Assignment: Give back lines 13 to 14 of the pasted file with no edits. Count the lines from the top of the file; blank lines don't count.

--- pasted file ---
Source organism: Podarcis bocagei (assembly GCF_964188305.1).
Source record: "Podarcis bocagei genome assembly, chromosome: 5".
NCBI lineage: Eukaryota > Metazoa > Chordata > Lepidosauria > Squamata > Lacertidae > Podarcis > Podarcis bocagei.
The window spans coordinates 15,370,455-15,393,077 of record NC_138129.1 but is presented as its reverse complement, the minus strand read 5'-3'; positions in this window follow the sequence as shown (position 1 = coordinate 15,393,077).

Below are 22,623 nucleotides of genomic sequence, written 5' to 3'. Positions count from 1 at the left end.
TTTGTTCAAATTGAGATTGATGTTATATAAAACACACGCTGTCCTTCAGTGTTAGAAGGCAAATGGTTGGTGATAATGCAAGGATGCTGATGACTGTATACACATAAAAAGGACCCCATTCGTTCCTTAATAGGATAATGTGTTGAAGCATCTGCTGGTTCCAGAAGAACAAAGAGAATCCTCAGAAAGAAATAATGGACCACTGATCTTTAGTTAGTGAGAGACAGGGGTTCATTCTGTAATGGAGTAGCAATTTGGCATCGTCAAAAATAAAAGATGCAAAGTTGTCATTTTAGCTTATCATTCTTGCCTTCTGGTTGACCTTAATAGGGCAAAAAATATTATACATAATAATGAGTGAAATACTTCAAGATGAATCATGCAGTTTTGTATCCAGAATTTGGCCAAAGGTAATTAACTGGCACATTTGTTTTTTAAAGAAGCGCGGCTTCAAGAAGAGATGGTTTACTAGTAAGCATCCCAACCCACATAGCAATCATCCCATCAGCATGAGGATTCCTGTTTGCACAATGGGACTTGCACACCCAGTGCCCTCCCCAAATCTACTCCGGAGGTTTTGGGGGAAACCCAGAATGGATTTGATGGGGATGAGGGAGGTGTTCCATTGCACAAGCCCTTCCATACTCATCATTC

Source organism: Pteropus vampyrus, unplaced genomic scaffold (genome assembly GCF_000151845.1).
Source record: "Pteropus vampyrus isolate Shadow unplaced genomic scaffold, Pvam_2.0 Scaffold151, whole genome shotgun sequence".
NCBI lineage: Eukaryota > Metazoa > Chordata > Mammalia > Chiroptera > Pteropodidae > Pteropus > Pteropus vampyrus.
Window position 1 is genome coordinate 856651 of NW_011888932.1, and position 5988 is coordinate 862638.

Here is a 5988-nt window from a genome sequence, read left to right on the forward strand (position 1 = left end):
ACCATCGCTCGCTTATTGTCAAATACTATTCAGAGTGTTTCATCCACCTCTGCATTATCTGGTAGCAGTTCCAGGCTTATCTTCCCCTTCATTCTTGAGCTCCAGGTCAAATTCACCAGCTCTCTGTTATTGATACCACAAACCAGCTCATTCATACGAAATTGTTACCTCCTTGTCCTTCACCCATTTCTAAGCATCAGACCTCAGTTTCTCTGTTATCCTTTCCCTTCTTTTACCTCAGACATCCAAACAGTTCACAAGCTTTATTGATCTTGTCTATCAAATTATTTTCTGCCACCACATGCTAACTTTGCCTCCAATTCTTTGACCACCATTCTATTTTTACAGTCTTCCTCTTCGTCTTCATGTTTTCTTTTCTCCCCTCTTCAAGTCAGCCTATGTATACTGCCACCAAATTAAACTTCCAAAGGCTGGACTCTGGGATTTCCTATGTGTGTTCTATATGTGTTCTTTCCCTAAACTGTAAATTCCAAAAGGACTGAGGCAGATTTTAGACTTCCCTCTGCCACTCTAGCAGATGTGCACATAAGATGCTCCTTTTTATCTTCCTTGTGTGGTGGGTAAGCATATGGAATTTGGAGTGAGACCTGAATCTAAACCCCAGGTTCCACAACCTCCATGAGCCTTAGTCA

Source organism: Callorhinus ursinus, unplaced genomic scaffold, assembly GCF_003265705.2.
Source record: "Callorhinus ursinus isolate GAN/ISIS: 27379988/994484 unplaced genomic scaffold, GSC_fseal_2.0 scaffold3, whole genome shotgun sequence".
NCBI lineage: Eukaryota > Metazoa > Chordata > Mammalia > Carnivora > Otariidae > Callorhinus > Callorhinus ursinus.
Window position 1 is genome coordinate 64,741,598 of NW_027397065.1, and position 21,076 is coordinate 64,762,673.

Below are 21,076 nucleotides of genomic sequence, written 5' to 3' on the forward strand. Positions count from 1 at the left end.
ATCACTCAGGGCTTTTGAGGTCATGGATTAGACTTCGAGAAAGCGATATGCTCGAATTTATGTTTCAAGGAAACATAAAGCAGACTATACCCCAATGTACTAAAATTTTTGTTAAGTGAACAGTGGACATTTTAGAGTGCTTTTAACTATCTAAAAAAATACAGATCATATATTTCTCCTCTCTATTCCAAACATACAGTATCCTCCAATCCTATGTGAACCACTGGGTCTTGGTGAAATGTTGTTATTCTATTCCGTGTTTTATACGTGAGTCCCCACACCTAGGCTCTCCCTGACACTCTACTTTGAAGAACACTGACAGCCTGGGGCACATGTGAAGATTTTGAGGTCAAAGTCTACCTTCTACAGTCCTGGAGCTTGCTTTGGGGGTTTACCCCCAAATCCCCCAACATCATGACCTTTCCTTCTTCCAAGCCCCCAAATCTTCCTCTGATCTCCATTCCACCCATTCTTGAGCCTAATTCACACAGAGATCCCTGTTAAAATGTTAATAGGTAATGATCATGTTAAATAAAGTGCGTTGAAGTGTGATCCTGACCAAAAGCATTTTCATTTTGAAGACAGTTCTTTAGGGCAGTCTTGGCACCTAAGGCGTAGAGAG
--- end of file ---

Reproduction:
Source organism: Callorhinus ursinus, unplaced genomic scaffold, assembly GCF_003265705.2.
Source record: "Callorhinus ursinus isolate GAN/ISIS: 27379988/994484 unplaced genomic scaffold, GSC_fseal_2.0 scaffold3, whole genome shotgun sequence".